Lansing City Council Talks Roads Two Weeks Before Budget Deadline

By: Anthony Sabella Email
By: Anthony Sabella Email

The Lansing City Council has heard everything from BWL fees to cemetery and garbage service and on Monday night, it was the Department of Public Service's turn to deliver its budget for next year.

A big part of which is $3.1 million to be spent on the city's roads. $1.8 million will come from the roads millage and the other $1.3 million from the general fund.

"It's direly needed," said Director of Public Service Chad Gamble, after showing the council just how bad off the city's roads are. "Almost 200 miles of our 400 mile network is in the rating of 'poor'.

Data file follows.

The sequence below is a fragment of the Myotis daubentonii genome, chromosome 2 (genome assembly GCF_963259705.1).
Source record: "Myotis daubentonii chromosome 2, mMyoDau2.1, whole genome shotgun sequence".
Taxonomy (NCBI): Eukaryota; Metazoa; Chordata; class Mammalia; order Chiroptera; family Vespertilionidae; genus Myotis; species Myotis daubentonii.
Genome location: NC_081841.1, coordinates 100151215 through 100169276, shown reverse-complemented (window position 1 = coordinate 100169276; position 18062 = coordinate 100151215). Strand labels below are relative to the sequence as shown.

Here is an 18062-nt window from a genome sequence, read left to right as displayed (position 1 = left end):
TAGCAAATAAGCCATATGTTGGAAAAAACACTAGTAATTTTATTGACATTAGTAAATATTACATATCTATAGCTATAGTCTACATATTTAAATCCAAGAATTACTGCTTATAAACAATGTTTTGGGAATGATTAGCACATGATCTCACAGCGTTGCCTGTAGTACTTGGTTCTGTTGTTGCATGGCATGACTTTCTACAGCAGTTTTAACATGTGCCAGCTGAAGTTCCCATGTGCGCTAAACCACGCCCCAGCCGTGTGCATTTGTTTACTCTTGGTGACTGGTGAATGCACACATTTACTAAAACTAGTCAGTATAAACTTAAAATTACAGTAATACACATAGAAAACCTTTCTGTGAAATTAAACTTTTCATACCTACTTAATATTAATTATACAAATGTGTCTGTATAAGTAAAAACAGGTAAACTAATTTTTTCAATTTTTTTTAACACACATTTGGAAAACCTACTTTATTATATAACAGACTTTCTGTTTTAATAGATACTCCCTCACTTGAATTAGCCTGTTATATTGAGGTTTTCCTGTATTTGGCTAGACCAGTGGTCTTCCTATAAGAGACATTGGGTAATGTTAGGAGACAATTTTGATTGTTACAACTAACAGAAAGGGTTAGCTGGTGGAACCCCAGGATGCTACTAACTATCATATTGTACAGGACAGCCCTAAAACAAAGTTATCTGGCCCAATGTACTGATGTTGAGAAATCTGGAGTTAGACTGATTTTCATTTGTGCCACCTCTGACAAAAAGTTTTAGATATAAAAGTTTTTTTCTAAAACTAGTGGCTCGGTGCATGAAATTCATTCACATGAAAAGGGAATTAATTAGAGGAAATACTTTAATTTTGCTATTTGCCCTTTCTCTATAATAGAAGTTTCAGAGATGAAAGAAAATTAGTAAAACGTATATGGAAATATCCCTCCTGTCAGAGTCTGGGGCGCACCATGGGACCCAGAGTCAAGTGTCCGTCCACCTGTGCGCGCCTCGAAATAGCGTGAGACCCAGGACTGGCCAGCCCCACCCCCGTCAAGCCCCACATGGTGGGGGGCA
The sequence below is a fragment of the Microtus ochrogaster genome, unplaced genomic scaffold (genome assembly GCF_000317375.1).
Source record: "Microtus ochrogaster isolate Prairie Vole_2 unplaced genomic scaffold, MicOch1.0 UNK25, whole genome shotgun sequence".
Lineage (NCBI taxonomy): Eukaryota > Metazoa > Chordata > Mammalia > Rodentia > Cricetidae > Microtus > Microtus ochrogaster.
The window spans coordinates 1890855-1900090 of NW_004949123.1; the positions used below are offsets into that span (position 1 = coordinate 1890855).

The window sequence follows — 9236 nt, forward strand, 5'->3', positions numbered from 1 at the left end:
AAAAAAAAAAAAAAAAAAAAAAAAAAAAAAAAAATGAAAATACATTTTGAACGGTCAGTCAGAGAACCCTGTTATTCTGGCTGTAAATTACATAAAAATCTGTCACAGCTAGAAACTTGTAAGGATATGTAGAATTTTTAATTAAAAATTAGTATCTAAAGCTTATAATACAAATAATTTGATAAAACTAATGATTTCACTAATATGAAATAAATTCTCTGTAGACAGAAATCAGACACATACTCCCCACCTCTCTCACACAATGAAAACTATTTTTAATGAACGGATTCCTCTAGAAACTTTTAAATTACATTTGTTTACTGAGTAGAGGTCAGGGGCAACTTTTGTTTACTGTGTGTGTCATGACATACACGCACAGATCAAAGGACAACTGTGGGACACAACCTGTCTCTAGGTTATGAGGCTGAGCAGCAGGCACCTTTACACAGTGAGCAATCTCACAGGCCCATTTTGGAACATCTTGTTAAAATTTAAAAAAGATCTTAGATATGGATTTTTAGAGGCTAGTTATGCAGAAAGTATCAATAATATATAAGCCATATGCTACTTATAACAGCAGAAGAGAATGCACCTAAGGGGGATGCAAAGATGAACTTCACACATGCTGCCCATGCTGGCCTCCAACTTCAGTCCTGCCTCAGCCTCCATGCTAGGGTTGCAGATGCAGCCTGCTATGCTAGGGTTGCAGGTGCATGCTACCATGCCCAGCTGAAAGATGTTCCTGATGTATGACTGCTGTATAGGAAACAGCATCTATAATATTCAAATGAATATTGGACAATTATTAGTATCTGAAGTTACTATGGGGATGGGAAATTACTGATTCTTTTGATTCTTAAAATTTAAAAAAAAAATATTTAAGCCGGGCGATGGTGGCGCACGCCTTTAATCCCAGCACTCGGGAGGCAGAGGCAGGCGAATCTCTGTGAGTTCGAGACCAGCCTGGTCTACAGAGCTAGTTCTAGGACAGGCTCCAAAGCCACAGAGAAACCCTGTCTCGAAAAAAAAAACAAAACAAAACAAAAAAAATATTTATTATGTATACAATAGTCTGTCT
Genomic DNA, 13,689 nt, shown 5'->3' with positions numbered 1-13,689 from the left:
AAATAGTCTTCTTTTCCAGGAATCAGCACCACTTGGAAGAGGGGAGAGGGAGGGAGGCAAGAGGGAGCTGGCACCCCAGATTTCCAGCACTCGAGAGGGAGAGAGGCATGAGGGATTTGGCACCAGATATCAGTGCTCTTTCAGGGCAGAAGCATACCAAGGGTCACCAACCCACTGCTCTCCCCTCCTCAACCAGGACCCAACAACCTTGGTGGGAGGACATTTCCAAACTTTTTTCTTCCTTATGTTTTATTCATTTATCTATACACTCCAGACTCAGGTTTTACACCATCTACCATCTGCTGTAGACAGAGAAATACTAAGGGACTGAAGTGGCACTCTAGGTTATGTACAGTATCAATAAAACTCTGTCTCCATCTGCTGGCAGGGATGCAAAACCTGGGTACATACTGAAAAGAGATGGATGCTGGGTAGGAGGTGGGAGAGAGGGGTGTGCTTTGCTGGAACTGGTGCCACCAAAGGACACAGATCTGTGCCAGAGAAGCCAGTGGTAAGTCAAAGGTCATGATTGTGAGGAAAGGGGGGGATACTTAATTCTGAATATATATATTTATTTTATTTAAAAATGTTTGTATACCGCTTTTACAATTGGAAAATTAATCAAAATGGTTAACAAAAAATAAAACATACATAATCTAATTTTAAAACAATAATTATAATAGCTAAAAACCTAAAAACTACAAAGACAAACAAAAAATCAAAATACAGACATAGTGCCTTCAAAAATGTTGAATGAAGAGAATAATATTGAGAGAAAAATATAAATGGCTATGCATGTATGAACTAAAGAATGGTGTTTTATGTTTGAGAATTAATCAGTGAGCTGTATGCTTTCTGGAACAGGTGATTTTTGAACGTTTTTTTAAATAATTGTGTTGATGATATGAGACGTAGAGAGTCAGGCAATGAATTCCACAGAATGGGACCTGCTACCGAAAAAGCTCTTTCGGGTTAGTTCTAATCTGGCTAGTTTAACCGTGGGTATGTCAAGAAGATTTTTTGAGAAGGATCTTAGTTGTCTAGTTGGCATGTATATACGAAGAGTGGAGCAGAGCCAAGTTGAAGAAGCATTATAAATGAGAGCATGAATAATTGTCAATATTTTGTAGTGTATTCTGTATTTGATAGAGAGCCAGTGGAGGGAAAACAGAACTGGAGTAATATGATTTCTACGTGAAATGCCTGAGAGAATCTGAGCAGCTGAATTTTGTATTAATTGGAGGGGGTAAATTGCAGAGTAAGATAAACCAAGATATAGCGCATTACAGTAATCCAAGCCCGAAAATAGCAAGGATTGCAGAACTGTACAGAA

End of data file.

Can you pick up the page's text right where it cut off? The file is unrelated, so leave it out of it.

According to the 2013 PASER ratings, 60 percent of local roads and 30 percent of major roads need structural improvement. Those numbers surprised Councilwoman Kathie Dunbar.

"I knew that the roads were bad, but I didn't realize how many of the roads," she said.

Dunbar places much of the blame on trash haulers, both from the city and two other local companies.

"Three days a week, you have trash on the road," she said. "Three days a week, you've got this weight bearing truck on the roads, degrading the asphalt."

Her solution? In addition to the $3.1 million for roads, she suggests a surcharge to trash companies to help pay for wear and tear.

"It's a balancing act," said Council President Carol Wood. "How much more can you ask people to pay and how does it impact everything else?"

It's one of many questions being asked before the budget's May 20 due date.

"The third week in May is what our charter says," said Wood. "By the Budgeting Act, we're required to have it done, so we will have it done, one way or another."

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